“Pro Tem Treat is entitled to his opinion about a lawsuit brought by four large tribes against me and four smaller tribes, but I can assure you, there is nothing political about this for me,” Stitt said. “I’m fighting for the 4 million Oklahomans that I am constitutionally obligated to defend.”

Phil Bacharach, Drummond’s communications director, has said the AG is not interested in representing the governor personally, but was seeking authority to represent the state in this matter. On Thursday, he added that Drummond is reviewing Treat’s letter and “evaluating the best course of action to uphold and defend Oklahoma law.”

Lots of lawyers

Drummond’s correspondence with legislative leaders comes amid renewed tension between Stitt and the state’s largest tribes regarding jurisdictional matters in eastern Oklahoma.

On Wednesday, the 10th Circuit Court of Appeals denied the City of Tulsa’s request to stay a decision in Hooper v. City of Tulsa pending an appeal. That case involves whether municipal courts in eastern Oklahoma have the authority to enforce traffic tickets and other citations within the boundaries of the reservations affirmed following the July 2020 U.S. Supreme Court decision in McGirt v. Oklahoma. Meanwhile, Treat is expected to make a second attempt at a veto override Monday on a bill that would extend existing state-tribal tobacco compacts one year. Stitt has attempted to negotiate his own extensions that would modify geographical definitions, which he says is necessary to avoid expanded impact in a post-McGirt landscape.

In the federal gaming compact lawsuit filed in August 2020, the Cherokee, Chickasaw, Choctaw and Citizen Potawatomie nations argue that the U.S. Department of the Interior should have invalidated Stitt’s new compacts with the Comanche Nation, the Otoe-Missouria, the United Keetoowah Band of Cherokee Indians and the Kialegee Tribal Town.

The case’s most recent filing, however, was a “notice of recent authority” submitted on July 12 regarding a June 30 decision from the D.C. Court of Appeals about a Seminole Tribe of Florida compact that the Department of the Interior deemed approved in 2021 that included operation of online sports betting. The appellate court overturned a district court ruling and determined the compact is valid, noting that it complied with the federal Indian Gaming Regulatory Act.

Department of Interior attorneys submitted notice of the ruling in the Cherokee Nation case against the federal agency and Stitt because the parties had “cited the now-overruled District Court opinion in briefing plaintiffs’ pending motion to compel.”

“Among other things, the D.C. Circuit held that ‘whether or not that gaming is authorized or permissible as a matter of Florida state law falls outside the scope of the Secretary [of the Interior’s] review,'” the Department of the Interior’s attorneys wrote July 12.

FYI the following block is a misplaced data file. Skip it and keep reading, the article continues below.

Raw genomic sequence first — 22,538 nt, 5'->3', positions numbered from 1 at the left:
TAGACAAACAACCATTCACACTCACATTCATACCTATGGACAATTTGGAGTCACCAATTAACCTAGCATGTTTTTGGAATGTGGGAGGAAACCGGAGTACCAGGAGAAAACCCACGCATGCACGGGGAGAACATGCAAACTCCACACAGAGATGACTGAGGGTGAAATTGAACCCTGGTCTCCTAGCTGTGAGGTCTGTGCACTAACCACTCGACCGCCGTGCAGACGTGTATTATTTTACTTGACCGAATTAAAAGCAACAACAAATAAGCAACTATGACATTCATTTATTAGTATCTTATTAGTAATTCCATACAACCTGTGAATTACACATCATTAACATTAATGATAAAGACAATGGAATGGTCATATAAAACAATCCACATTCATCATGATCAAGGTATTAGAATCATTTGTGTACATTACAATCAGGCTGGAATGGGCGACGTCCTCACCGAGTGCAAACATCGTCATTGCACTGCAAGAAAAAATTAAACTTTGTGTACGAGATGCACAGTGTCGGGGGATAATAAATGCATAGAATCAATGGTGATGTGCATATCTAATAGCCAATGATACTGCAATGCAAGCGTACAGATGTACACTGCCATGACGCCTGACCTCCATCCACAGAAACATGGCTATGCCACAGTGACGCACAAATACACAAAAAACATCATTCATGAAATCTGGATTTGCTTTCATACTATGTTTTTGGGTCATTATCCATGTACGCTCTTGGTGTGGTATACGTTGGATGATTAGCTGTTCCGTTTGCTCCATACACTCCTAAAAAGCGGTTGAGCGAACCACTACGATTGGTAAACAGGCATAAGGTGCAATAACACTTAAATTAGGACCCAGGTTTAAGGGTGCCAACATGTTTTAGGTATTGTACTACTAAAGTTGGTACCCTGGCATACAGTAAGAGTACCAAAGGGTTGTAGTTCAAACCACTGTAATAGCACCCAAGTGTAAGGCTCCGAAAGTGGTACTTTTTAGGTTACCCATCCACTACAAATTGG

In his June letter to Treat and McCall, Drummond asked the Legislature to request his office defend the Cherokee Nation lawsuit instead of the outside legal counsel hired by the governor. Those attorneys and Stitt have argued that federal approval of gaming compacts is not overturned by state court rulings in general or in the specific case at hand.

The Oklahoma Supreme Court ruled on Jan. 26, 2021, that the governor went outside the bounds of his authority and invalidated compacts made with the United Keetoowah Band of Cherokee Indians and the Kialegee Tribal Town. The state’s high court ruled July 21, 2020, that Stitt didn’t have the power to renegotiate the Comanche and Otoe-Missouria gambling compacts to allow sports betting and certain other games.

Treat said in his letter that the governor has used the federal lawsuit to argue that Oklahoma law can be ignored “because he believes federal law endows him with the singular authority to unilaterally bind the state to illegal gaming compacts.”

“He clearly is in no position to represent the state’s interest in this matter,” Treat wrote. “I can no longer stand by and watch Oklahoma taxpayer dollars be spent on high-dollar East Coast law firms in pursuit of Gov. Stitt’s personal agenda at the expense of the state’s interests.”

Pemberton’s letter noted that Sullivan and Cromwell, a firm with an office in Washington, D.C., serves as primary litigation counsel in place of a different firm that previously served as counsel. The Oklahoma City firm Ryan Whaley provides logistical support. Meanwhile, Comanche Nation citizens recently voted to switch law firms from Dorsey & Whitney to Crowe & Dunlevy.

Treat, in his letter, said the governor may choose to retain his own counsel “to push his personal agenda, but I do not believe such counsel can or should represent the state’s interest in the litigation.”

Read Treat’s letter to Drummond

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(Update: This article was updated at 2:35 p.m. Thursday, July 20, to include comments from Stitt and Bacharach.)